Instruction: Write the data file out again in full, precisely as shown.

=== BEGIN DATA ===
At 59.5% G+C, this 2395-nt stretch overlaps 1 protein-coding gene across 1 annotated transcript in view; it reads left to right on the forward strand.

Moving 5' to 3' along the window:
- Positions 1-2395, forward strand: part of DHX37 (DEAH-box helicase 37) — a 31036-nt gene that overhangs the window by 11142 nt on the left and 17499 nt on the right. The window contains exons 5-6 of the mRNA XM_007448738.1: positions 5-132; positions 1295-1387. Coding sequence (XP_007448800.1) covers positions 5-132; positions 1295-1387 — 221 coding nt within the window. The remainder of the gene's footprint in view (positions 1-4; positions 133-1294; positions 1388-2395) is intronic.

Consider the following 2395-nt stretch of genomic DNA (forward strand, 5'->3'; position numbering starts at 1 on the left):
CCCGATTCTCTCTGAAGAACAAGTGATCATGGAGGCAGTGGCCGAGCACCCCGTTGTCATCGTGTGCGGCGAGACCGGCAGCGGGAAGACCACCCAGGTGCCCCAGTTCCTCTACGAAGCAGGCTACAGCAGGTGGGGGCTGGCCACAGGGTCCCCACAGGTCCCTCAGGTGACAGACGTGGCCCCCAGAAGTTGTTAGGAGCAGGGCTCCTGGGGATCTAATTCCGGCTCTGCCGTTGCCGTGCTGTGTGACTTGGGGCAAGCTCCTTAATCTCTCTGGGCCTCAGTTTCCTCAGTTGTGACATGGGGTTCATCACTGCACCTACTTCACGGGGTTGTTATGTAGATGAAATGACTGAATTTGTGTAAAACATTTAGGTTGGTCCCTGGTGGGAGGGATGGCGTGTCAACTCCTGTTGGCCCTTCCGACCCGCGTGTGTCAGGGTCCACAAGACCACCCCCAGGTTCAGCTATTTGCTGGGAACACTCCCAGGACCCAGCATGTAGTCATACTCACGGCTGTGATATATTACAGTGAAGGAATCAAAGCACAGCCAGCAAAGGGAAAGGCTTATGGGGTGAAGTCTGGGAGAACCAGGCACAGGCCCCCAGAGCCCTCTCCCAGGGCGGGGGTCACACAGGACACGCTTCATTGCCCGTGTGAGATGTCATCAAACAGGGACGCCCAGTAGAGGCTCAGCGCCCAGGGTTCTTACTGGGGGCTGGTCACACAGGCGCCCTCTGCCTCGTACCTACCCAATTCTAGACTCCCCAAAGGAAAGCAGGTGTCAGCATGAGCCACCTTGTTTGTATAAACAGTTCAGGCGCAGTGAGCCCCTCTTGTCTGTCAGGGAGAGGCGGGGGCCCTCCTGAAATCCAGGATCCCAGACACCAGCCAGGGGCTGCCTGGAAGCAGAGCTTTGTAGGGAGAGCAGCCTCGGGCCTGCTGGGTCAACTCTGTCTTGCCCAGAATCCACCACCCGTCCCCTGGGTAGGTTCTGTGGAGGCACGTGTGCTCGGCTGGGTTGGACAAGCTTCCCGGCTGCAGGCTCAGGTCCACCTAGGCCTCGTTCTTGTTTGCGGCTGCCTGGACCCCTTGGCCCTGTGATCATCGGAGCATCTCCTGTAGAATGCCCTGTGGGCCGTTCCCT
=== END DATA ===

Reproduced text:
At 59.5% G+C, this 2395-nt stretch overlaps 1 protein-coding gene across 1 annotated transcript in view; it reads left to right on the forward strand.

Moving 5' to 3' along the window:
- Positions 1-2395, forward strand: part of DHX37 (DEAH-box helicase 37) — a 31036-nt gene that overhangs the window by 11142 nt on the left and 17499 nt on the right. The window contains exons 5-6 of the mRNA XM_007448738.1: positions 5-132; positions 1295-1387. Coding sequence (XP_007448800.1) covers positions 5-132; positions 1295-1387 — 221 coding nt within the window. The remainder of the gene's footprint in view (positions 1-4; positions 133-1294; positions 1388-2395) is intronic.

Consider the following 2395-nt stretch of genomic DNA (forward strand, 5'->3'; position numbering starts at 1 on the left):
CCCGATTCTCTCTGAAGAACAAGTGATCATGGAGGCAGTGGCCGAGCACCCCGTTGTCATCGTGTGCGGCGAGACCGGCAGCGGGAAGACCACCCAGGTGCCCCAGTTCCTCTACGAAGCAGGCTACAGCAGGTGGGGGCTGGCCACAGGGTCCCCACAGGTCCCTCAGGTGACAGACGTGGCCCCCAGAAGTTGTTAGGAGCAGGGCTCCTGGGGATCTAATTCCGGCTCTGCCGTTGCCGTGCTGTGTGACTTGGGGCAAGCTCCTTAATCTCTCTGGGCCTCAGTTTCCTCAGTTGTGACATGGGGTTCATCACTGCACCTACTTCACGGGGTTGTTATGTAGATGAAATGACTGAATTTGTGTAAAACATTTAGGTTGGTCCCTGGTGGGAGGGATGGCGTGTCAACTCCTGTTGGCCCTTCCGACCCGCGTGTGTCAGGGTCCACAAGACCACCCCCAGGTTCAGCTATTTGCTGGGAACACTCCCAGGACCCAGCATGTAGTCATACTCACGGCTGTGATATATTACAGTGAAGGAATCAAAGCACAGCCAGCAAAGGGAAAGGCTTATGGGGTGAAGTCTGGGAGAACCAGGCACAGGCCCCCAGAGCCCTCTCCCAGGGCGGGGGTCACACAGGACACGCTTCATTGCCCGTGTGAGATGTCATCAAACAGGGACGCCCAGTAGAGGCTCAGCGCCCAGGGTTCTTACTGGGGGCTGGTCACACAGGCGCCCTCTGCCTCGTACCTACCCAATTCTAGACTCCCCAAAGGAAAGCAGGTGTCAGCATGAGCCACCTTGTTTGTATAAACAGTTCAGGCGCAGTGAGCCCCTCTTGTCTGTCAGGGAGAGGCGGGGGCCCTCCTGAAATCCAGGATCCCAGACACCAGCCAGGGGCTGCCTGGAAGCAGAGCTTTGTAGGGAGAGCAGCCTCGGGCCTGCTGGGTCAACTCTGTCTTGCCCAGAATCCACCACCCGTCCCCTGGGTAGGTTCTGTGGAGGCACGTGTGCTCGGCTGGGTTGGACAAGCTTCCCGGCTGCAGGCTCAGGTCCACCTAGGCCTCGTTCTTGTTTGCGGCTGCCTGGACCCCTTGGCCCTGTGATCATCGGAGCATCTCCTGTAGAATGCCCTGTGGGCCGTTCCCT